The School of Agricultural and Wine Sciences is the largest and most successful provider of agricultural, horticultural and wine science education supporting rural industries in Australia. Operating out of the Orange and Wagga Wagga campuses, the School comprises of approximately 70 academics, research, technical and administration staff, offering courses and research focus in fields such as agriculture, horticulture, wine making and viticulture. Research is undertaken through key CSU Research Centres, and staff have major involvement in national Cooperative Research Centres – linking universities, government bodies and industry organisations across Australia to focus on national sector-wide issues. The School’s industry linkages ensure courses remain relevant and topical, and that we develop graduates who will make an impact within their profession.

  • Preparing for Study

    STUDY LINK

    This School recommends any of the following short, self-paced, online STUDY LINK subjects to students who wish to reinforce knowledge and skills prior to starting at CSU:

    • SSS010 - Introduction to Chemistry
    • SSS021 - Transition to University Study
    • SSS026 - Developing Skills in Information Technology

    Any of the following subjects are recommended for students who wish to improve the areas of writing and grammar prior to starting at CSU:

    • SSS022 - Writing at University
    These subjects are particularly useful for those people who feel that they may have knowledge gaps and need a refresher because they have not studied for some time. STUDY LINK subjects are free for CSU Commonwealth-supported students as soon as they accept their offer of a place; small fees apply for others. They are non-credit bearing subjects.  A Subject Coordinator assists students with any questions. The full subject list and enrolment forms are on the STUDY LINK website.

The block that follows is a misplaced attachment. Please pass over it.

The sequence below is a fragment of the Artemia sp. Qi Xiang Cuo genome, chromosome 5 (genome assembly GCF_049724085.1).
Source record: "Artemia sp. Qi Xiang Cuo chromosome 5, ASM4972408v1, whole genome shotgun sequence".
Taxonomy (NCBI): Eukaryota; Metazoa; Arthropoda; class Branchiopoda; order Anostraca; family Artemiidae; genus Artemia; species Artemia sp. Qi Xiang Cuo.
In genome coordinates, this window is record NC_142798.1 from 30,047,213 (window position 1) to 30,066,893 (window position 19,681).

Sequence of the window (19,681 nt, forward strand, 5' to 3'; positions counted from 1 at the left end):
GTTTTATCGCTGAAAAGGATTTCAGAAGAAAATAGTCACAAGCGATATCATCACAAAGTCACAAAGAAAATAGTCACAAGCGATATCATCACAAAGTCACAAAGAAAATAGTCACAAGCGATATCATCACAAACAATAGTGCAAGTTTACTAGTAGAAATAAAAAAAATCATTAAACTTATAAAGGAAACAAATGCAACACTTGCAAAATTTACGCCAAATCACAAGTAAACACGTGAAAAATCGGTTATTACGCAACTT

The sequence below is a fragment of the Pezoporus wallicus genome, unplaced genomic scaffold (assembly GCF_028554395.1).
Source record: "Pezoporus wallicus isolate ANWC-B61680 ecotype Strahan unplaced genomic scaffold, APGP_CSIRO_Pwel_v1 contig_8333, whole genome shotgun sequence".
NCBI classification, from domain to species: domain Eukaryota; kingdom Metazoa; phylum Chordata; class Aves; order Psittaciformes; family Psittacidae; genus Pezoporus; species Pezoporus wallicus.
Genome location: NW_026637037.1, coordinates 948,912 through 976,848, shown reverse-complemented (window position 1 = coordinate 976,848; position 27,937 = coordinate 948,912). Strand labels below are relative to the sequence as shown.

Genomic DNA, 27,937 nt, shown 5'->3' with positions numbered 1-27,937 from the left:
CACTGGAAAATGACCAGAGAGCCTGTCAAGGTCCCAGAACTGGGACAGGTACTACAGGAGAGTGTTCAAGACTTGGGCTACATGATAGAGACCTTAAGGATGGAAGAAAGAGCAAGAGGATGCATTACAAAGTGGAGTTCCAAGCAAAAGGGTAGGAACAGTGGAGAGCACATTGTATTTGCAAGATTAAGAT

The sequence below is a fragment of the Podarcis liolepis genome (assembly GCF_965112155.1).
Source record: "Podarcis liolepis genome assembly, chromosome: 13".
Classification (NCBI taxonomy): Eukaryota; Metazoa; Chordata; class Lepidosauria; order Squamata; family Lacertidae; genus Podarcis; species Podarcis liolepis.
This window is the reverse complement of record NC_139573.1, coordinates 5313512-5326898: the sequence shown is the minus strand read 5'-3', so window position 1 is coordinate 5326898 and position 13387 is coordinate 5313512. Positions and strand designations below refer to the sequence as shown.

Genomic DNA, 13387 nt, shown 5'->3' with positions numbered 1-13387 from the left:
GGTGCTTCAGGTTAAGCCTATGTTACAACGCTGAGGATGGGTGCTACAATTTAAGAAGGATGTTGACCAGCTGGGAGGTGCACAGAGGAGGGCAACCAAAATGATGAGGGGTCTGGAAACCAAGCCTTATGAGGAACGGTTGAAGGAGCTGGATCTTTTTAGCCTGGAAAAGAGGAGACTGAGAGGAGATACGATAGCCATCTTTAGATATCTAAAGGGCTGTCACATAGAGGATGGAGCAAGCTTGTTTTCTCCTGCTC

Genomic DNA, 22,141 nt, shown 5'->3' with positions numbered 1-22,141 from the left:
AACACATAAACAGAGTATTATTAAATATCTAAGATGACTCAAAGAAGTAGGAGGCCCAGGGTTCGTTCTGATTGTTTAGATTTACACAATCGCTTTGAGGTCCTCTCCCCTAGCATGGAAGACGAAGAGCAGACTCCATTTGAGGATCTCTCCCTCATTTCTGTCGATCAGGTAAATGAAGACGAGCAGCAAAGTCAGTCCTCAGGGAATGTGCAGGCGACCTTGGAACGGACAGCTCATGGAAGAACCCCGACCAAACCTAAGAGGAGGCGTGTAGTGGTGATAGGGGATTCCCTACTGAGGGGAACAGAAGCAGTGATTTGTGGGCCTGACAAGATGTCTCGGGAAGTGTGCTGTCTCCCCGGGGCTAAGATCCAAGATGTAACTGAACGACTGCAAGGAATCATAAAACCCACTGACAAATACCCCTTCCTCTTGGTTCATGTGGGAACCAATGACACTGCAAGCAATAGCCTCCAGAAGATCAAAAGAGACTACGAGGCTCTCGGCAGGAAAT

• Academic expectations

    For each 8 point subject at CSU, students should normally expect to spend between 140-160 hours engaged in the specified learning and assessment activities (such as attending lectures or residential schools, assigned readings, tutorial assistance, individual or group research/study, forum activity, workplace learning, assignments or examinations). The student workload for some subjects may vary from these norms as a result of approved course design.

    Students will be assessed on the basis of completed assignments, examinations, workplace learning, or other methods as outlined in specific subject outlines.

    Where applicable, students are responsible for travel and accommodation costs involved in workplace learning experiences, or attending residential schools (distance education students).

    Expectations relating to academic, workplace learning, time and cost requirements for specific subjects are provided in the subject abstracts and in course materials.

    Throughout their studies, CSU students have a responsibility to continue to develop skills in English Language, literacy and numeracy as appropriate to their discipline. This ongoing development will enable students to effectively participate in their course and graduate as competent professionals.